To fulfill the OIG organizational charge of identifying waste, fraud, and abuse in the agency, VA's OIG, like most Federal OIGs, maintains a "hotline." This "hotline" is an "800 number," and an address which is prominently displayed in VA facilities (medical and non-medical), and listed in local telephone directories and more recently can be accessed on the OIG Internet. On the order of 20,000 hotline contacts yearly are made to VA's OIG. A large portion of these contacts are clinical or QA related and hence OHI has found itself involved in numerous hotline cases. Additionally, Congressional constituent referrals, White House case referrals, and cases prominently highlighted in the media are often assigned hotline status. While the majority of these cases must be referred to VHA for primary review, many are referred to OMI--thus reinforcing the need for OHI oversight of VHA. However, as a means of independent verification of VHA's work, and due to its status as a clinical oversight body independent of VHA, OHI also independently inspects approximately 100 hotline cases yearly. Most of OHI's hotline cases have very high profiles. Through OHI's performance of hotline reviews, oversight data is obtained in the form of independent verification of the quality and rigor of VHA's review of such cases. These inspections often give some insight into the effectiveness of a VAMC's risk management program. OHI is currently conducting a review of all hotline cases for Fiscal Years 1993 through 1995 from which it is expected that some profiles and patterns will emerge.
Also, OHI provides technical assistance to OIG's audit and criminal investigative branches. OHI provides technical assistance in clinical fields such as medicine, nursing, social work, respiratory therapy, nutrition, and clinical pharmacy to auditors and investigators not trained in those areas. OHI technical assistance has led, on occasion, to identification of clinical, i.e., non-audit and non-criminal, quality assurance issues, which may then be reported under OHI cover.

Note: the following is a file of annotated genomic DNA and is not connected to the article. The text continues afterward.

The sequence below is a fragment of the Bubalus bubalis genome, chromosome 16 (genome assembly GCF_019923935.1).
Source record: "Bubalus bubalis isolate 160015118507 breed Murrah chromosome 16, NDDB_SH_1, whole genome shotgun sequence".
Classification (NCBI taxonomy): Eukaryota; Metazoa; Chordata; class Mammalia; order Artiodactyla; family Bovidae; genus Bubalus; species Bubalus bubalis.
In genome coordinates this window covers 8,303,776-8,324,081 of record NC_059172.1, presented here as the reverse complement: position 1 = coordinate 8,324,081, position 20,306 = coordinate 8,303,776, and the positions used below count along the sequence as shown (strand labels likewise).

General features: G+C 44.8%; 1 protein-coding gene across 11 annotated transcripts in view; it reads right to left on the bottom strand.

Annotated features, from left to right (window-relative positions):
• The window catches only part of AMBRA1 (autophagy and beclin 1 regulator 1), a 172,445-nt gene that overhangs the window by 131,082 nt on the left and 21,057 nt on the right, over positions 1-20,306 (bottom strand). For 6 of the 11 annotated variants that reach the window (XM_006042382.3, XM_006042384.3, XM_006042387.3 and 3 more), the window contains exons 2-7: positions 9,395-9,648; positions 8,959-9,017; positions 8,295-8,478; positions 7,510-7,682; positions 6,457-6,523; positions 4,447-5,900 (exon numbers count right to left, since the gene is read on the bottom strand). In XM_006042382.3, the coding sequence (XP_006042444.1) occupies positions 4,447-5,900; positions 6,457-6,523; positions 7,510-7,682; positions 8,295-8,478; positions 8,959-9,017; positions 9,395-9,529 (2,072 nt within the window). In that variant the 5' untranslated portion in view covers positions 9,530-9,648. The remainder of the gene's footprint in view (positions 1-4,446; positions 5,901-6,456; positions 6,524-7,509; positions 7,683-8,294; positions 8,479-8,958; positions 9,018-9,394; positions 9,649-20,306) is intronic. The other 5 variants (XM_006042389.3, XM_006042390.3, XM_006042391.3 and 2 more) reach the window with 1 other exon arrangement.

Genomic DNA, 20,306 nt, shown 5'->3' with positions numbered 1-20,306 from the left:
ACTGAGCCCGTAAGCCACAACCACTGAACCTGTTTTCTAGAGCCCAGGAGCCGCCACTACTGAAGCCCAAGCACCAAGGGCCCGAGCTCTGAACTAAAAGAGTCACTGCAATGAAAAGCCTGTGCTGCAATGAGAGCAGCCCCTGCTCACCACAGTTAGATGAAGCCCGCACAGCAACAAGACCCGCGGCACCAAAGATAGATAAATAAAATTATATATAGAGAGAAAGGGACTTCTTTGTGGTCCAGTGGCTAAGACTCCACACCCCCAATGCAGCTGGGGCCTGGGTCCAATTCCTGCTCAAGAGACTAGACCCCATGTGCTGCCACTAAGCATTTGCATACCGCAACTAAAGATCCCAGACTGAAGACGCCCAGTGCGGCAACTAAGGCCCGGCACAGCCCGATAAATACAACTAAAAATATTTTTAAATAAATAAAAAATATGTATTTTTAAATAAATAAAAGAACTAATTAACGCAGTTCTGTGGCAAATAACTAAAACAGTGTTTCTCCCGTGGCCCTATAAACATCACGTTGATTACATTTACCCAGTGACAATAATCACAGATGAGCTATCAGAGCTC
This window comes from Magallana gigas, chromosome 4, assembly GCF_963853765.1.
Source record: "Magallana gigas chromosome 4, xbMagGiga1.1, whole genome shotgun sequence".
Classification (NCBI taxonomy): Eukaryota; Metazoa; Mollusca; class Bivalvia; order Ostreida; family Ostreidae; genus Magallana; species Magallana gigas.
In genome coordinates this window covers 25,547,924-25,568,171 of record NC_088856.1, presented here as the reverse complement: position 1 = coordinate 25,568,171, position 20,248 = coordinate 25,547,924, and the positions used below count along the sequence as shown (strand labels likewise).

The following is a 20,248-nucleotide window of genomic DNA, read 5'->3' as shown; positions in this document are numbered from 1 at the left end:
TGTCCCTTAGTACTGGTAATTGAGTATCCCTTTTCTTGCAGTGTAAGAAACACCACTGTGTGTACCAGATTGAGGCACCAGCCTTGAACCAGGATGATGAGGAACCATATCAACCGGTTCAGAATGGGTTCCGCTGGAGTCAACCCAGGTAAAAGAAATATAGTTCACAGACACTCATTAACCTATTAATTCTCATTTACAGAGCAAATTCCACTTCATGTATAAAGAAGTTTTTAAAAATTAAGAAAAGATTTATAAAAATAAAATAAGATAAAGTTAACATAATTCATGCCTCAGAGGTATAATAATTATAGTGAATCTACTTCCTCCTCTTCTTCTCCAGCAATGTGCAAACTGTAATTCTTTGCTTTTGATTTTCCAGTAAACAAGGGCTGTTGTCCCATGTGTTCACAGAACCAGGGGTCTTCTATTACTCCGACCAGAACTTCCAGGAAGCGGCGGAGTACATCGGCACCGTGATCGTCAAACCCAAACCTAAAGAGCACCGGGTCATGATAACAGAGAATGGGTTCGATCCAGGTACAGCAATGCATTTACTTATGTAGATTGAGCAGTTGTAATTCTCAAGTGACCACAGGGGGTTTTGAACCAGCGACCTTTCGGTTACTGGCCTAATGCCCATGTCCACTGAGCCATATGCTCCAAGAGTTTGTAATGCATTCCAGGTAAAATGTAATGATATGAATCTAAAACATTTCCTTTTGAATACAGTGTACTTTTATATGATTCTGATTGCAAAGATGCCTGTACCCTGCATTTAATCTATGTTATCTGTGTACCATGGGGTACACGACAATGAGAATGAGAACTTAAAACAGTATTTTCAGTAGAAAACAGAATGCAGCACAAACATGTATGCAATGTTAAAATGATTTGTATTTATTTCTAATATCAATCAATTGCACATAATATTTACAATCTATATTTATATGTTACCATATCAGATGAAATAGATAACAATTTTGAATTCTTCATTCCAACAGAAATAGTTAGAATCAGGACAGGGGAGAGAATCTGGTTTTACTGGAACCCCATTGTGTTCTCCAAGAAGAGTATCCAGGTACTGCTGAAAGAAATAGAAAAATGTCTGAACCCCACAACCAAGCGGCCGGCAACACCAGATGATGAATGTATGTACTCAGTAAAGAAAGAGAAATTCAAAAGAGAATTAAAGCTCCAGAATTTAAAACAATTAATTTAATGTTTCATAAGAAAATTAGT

iii. Quality Program Assistance (QPA) Review
It has become apparent that OHI should "inspect" VHA's hospital facilities and inspect individual VAMC's QA programs, on-site, without the crisis atmosphere or adversarial nature that may accompany a hotline inspection. To meet this need, OHI is pioneering a system of proactive review.
OHI hopes to develop and implement a program of comprehensive medical center reviews which includes an assessment of the medical care and provides VHA managers with independent, objective findings which will assist them in improving the efficiency and effectiveness of their operations. The principles guiding the QPA program development are: healthcare remains, at its core, the interaction of professionals (providers) with clients (patients); the program should focus on broad general indicators of healthcare quality; inspections should be direct and consider historic data only secondarily; the process should not be duplicative of other internal or external review programs; the inspections should be undertaken by generalist healthcare inspectors; the process should use standard instruments, which might eventually allow results to be compared from center-to-center; and the process should be cost effective.
The program of QPA reviews was begun in early 1995 and after an initial pilot, six facilities were visited to further refine the process through late 1996. After a careful review of the experience gained from those early endeavors, a final prototype was devised with the advice of some VISN clinical managers, and was tested at six VAMCs at the end of fiscal year 1997. If, after a final thorough evaluation, it is concluded that this is a "value added" process, then it is projected that the QPA reviews will become fully operational in 1998.
4. OHI/OIG Oversight of VHA's Risk Management Policy
The general purpose of a risk management policy in healthcare facilities and healthcare systems is to have program and operational requirements, which have a fundamental orientation towards prevention of errors in the provision of personal medical services. Hence it is expected that an effective risk management program will:
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Reviewed/Updated Date: November 10, 2009